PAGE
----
Complaining in Cyberspace: The Motives and Forms of Hotel Guests' Complaints Online
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Traditionally, consumers who have been dissatisfied with service have typically complained to the frontline personnel or to a manager in either a direct (face-to-face, over the phone) manner, indirect by writing, or done nothing but told friends and family of the incident. More recently, the Internet has provided various "new" ways to air a grievance, especially when little might have been done at the point of service failure. With the opportunity to now spread word-of-mouth globally, consumers have the potential to impact the standing of a brand or a firm's reputation. The hotel industry is particularly vulnerable, as an increasing number of bookings are undertaken via the Internet and the decision process is likely to be influenced by what other previous guests might post on many booking-linked sites. We conducted a qualitative study of a key travel site to ascertain the forms and motives of complaints made online about hotels and resorts. 200 web-based consumer complaints were analyzed using NVivo 8 software. Findings revealed that consumers report a wide range of service failures on the Internet. They tell a highly descriptive, persuasive, and credible story, often motivated by altruism or, at the other end of the continuum, by revenge. These stories have the power to influence potential guests to book or not book accommodation at the affected properties. Implications for managers of hotels and resorts are discussed.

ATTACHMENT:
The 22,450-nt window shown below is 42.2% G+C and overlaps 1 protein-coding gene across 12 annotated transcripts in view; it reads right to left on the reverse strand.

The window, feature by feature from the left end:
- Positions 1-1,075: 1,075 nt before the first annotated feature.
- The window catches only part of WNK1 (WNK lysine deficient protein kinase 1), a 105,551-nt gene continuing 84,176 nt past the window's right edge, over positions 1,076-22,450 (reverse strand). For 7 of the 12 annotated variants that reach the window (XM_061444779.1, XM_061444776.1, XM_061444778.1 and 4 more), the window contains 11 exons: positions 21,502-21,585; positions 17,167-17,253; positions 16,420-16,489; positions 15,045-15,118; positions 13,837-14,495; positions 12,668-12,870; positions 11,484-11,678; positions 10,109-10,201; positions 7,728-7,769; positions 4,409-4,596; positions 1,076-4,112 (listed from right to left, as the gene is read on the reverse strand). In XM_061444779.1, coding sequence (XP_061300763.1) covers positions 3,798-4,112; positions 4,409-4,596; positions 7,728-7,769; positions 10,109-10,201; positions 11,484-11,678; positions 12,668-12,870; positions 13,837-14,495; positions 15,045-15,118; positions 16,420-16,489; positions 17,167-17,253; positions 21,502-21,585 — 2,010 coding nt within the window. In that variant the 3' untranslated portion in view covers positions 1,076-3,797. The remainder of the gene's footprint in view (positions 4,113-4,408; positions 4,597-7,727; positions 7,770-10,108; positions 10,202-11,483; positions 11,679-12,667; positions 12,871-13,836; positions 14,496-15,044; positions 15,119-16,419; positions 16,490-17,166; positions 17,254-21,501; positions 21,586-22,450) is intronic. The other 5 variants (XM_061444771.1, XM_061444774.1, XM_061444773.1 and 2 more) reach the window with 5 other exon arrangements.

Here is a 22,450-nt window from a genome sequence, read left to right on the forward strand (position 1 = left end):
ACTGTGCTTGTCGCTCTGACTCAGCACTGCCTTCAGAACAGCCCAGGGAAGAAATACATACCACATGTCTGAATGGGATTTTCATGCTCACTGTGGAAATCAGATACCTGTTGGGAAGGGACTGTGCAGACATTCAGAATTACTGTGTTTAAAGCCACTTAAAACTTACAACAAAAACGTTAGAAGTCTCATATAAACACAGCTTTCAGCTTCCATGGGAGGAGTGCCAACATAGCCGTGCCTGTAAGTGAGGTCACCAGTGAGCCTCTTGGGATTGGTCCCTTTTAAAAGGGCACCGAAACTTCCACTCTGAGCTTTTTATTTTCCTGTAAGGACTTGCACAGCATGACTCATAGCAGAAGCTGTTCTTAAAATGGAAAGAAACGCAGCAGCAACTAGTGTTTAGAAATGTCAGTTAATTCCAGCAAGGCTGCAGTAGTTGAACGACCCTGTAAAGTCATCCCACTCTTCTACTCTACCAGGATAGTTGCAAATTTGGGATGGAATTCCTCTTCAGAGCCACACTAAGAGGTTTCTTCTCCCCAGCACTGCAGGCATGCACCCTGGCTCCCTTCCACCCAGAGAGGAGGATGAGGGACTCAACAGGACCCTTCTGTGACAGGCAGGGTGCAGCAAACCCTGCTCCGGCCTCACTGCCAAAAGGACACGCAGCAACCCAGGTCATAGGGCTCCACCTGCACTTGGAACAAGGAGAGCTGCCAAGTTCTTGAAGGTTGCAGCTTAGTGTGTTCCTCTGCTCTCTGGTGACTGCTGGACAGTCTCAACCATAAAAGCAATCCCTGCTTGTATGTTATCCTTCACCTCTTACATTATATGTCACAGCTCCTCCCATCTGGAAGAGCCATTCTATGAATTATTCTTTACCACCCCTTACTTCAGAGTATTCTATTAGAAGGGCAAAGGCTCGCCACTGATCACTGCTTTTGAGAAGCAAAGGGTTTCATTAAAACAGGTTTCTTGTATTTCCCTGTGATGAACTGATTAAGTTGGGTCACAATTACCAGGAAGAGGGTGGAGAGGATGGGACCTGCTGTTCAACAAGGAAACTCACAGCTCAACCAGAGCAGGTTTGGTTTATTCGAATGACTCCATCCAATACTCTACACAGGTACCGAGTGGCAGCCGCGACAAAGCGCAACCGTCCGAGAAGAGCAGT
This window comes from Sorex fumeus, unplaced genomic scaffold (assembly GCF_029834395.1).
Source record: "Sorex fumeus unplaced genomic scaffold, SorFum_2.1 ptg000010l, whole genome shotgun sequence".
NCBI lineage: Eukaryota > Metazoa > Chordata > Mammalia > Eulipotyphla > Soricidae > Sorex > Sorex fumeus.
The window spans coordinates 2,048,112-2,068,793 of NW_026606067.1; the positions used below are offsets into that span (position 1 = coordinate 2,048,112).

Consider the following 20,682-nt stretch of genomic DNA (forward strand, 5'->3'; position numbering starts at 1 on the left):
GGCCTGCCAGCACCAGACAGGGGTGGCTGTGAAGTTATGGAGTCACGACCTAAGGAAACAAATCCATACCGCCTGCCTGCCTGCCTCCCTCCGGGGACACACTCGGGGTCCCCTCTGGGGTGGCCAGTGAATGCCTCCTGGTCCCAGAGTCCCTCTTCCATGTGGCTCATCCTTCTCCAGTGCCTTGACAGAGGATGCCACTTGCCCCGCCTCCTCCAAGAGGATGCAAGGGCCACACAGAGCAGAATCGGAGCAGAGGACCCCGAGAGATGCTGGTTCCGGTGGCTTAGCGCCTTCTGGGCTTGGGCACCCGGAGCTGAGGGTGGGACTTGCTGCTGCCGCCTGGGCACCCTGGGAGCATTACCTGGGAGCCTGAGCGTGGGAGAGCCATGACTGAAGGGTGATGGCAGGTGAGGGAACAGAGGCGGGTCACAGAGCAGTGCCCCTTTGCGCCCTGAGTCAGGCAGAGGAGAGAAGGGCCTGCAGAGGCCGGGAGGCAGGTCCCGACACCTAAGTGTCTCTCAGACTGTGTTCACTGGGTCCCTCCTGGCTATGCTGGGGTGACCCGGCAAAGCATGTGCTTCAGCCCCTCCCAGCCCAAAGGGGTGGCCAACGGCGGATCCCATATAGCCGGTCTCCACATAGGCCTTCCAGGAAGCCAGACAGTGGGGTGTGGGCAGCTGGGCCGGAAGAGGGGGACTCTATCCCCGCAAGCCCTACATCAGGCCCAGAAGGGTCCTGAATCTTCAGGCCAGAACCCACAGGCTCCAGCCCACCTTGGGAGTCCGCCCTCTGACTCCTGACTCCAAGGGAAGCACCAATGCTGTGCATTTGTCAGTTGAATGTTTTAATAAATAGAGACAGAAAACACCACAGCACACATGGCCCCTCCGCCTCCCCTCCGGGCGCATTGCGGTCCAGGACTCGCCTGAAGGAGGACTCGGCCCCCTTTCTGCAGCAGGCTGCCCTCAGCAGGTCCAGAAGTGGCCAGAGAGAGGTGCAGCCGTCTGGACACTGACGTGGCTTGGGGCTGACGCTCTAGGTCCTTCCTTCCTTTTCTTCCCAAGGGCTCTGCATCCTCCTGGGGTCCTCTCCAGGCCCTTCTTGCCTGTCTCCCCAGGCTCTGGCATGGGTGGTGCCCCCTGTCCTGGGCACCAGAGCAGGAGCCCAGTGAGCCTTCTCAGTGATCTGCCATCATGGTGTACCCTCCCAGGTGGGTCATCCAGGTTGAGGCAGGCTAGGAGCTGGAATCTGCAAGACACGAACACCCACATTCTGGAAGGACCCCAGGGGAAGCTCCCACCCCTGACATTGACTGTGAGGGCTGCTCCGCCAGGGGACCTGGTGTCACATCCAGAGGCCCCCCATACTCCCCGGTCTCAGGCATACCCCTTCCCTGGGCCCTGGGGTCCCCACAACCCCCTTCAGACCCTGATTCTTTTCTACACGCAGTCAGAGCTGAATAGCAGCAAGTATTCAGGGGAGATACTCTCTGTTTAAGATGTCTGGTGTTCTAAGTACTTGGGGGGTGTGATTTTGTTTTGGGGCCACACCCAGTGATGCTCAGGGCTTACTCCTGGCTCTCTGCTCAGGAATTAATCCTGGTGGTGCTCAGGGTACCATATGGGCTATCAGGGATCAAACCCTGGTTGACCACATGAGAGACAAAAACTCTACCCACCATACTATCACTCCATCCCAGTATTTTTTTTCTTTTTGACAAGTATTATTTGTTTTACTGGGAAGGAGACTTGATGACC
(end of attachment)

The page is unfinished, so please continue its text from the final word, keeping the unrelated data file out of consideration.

Journal of Hospitality Marketing & Management
© 2010 Routledge. This is the author-manuscript version of this paper. Reproduced in accordance with the copyright policy of the publisher. Please refer to the journal website for access to the definitive, published version.